By Heather Baysa
By Amy Nicholson
By Stephanie Zacharek
By Amy Nicholson
By Stephanie Zacharek
By Simon Abrams
By Michelle Orange
By Alan Scherstuhl
Elegant opening credits, written as if calligraphy on a wedding invitation, yield to a couple in blunt close-up — unhappy, interracial, tearfully celebrating their anniversary in a shopping-mall restaurant. After an unfathomable exchange, he presents her with an antique bowl found on eBay and, after reciting a guffaw-worthy litany of sins, promises to turn over a new leaf. The waitress appears, recognizes the sinner, freaks out and spits in his tearful face. Violins herald the title: Life During Wartime.
Daring the discomfited viewer to laugh at shame and suffering and then wonder why we're laughing, Todd Solondz is back. Life During Wartime shows the misanthropic moralizer as confounding and trigger-happy as ever, his big clown thumb poised over a garish assortment of hot buttons: race, suicide, autism, sexual misery, self-hatred, Israel and, his old favorite, pedophilia.
Life During Wartime's opening echoes that of Solondz's relentlessly miserablist comedy Happiness (1998), to which the new movie is both sequel and remake. The three Jordan sisters — banal Trish, the self-satisfied mom; high-strung Helen, the bitchy career gal; and hapless Joy, the professional bleeding heart — are back, albeit played by an alternate trio of actresses (Allison Janney, Ally Sheedy and Shirley Henderson, respectively). Trish has relocated from suburban New Jersey to south Florida, where fragile little Joy arrives for a visit.
Newly separated from her husband, Joy is increasingly disassociated. Trish, however, is only a smidge chastened — even though Happiness ended, a decade or so before, with her model husband, Bill, en route to prison for drugging and raping several of his son Billy's fifth-grade classmates. Now Billy is in college, and Bill (having morphed from bland Dylan Baker to grim Ciarán Hinds) is about to be released just as younger son Timmy (Dylan Snyder), who's been told his father is dead, is preparing to become a man with a bar mitzvah speech full of quasi-religious masochistic imagery.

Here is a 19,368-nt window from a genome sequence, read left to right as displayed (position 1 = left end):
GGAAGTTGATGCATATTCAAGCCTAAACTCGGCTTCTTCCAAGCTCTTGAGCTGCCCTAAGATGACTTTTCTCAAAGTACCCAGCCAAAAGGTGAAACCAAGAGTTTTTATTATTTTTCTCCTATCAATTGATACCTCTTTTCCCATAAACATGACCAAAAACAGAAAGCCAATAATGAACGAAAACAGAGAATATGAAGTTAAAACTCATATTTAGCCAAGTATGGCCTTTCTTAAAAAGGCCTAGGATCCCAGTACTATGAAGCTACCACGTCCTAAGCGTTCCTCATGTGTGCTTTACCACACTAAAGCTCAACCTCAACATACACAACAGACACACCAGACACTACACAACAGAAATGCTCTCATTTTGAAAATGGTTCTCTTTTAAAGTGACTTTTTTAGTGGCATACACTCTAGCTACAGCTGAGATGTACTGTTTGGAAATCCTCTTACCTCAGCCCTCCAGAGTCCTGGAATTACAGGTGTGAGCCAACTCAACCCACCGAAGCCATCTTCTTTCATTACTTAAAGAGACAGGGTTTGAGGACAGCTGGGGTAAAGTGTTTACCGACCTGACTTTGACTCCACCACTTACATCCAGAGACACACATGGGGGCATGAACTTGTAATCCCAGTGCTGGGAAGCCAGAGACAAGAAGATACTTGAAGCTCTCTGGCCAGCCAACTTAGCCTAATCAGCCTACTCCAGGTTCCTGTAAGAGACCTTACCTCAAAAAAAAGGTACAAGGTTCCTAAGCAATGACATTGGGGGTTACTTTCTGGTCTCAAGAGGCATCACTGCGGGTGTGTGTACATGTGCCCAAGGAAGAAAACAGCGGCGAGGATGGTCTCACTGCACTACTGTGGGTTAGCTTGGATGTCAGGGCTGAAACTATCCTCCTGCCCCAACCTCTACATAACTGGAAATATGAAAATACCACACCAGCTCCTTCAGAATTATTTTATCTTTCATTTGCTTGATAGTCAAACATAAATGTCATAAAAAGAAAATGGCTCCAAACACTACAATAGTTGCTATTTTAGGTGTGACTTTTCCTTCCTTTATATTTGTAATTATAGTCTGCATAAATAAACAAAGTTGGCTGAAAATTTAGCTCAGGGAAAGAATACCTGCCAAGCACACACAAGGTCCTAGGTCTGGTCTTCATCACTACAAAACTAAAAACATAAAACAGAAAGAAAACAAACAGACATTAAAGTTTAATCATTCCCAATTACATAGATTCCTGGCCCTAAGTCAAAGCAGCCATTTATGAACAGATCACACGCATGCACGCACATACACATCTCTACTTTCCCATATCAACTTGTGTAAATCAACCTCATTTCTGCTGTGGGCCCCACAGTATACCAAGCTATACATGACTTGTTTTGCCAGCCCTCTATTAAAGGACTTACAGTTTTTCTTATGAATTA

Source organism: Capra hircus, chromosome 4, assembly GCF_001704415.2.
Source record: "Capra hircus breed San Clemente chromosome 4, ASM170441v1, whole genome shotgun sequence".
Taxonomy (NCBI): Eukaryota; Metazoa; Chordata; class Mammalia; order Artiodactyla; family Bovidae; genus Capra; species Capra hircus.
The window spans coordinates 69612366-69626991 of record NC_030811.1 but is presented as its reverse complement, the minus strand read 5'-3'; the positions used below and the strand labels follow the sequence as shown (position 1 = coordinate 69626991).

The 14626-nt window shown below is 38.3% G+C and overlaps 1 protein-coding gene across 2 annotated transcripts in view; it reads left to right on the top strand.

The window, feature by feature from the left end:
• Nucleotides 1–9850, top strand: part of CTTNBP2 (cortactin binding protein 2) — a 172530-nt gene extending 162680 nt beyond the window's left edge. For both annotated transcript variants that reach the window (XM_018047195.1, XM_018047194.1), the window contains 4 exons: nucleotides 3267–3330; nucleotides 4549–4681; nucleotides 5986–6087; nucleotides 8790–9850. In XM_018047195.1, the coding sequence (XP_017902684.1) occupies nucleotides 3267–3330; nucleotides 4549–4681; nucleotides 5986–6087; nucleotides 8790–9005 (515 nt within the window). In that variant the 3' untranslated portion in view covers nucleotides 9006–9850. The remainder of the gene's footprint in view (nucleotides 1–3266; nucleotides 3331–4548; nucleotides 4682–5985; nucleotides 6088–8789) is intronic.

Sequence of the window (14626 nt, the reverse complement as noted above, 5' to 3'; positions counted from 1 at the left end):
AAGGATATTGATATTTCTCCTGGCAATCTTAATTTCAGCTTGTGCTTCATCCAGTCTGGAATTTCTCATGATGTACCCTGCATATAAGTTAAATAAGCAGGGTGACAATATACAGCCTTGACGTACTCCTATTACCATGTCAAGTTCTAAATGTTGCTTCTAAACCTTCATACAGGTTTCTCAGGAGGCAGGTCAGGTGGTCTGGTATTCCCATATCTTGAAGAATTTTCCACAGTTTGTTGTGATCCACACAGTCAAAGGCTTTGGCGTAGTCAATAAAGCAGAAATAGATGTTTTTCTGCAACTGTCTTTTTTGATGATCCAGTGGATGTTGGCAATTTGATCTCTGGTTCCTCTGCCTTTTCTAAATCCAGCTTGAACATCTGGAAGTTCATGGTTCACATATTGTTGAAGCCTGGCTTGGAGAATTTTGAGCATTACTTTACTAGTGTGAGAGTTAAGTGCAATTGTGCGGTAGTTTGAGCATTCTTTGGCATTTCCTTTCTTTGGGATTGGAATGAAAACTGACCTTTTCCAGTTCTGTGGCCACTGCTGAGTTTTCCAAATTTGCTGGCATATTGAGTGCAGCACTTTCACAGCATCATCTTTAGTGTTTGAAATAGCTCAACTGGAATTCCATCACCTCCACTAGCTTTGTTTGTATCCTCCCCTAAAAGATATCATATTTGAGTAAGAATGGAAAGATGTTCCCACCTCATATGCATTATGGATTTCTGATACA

The movie's central character, Timmy is a familiar Solondz child: literal-minded, self-absorbed and very anxious — a version of the officious kid who self-righteously persecuted his family's Salvadoran housekeeper in Storytelling (2002), still the leanest and meanest articulation of the Solondz worldview. Adding to the oeuvre's sense of incestuous familiarity, Trish is contemplating a remarriage that would join her dysfunctional family with Solondz's Welcome to the Dollhouse clan, also arrived in the Sunshine State; her beau is Harvey Wiener (played by Michael Lerner as an affable troll).
Domestic melodrama is Solondz's meat. Assorted dreams and hallucinations, embarrassing parent-child interactions, and other forms of intimacy are presented with affectless objectivity. The mode is uninflected hysteria: In his highly deliberate compositions, not to mention his use of silent reaction shots and deadpan line readings, Solondz is a true descendant of R.W. Fassbinder. Family relations are never less than fraught, and sex is always scary.
Life During Wartime is full of apologies, sincere and otherwise, only one of which is even partially accepted. The existential situation of atonement made and unaccepted goes to the heart of Solondz's theology: The expression of remorse is crucial. As a onetime yeshiva student, the filmmaker was taught that while it is incumbent upon a pious Jew to atone, only the Creator of the Universe can truly forgive.
But here, the phrase "forgive and forget" is a meaningless contradiction. To forget a wrong is to nullify the act of forgiveness, and yet forgetting is ultimately the most absolute form of forgiving. Or, as the paradox-minded Franz Kafka put it, "The Messiah will arrive only when he is no longer needed."
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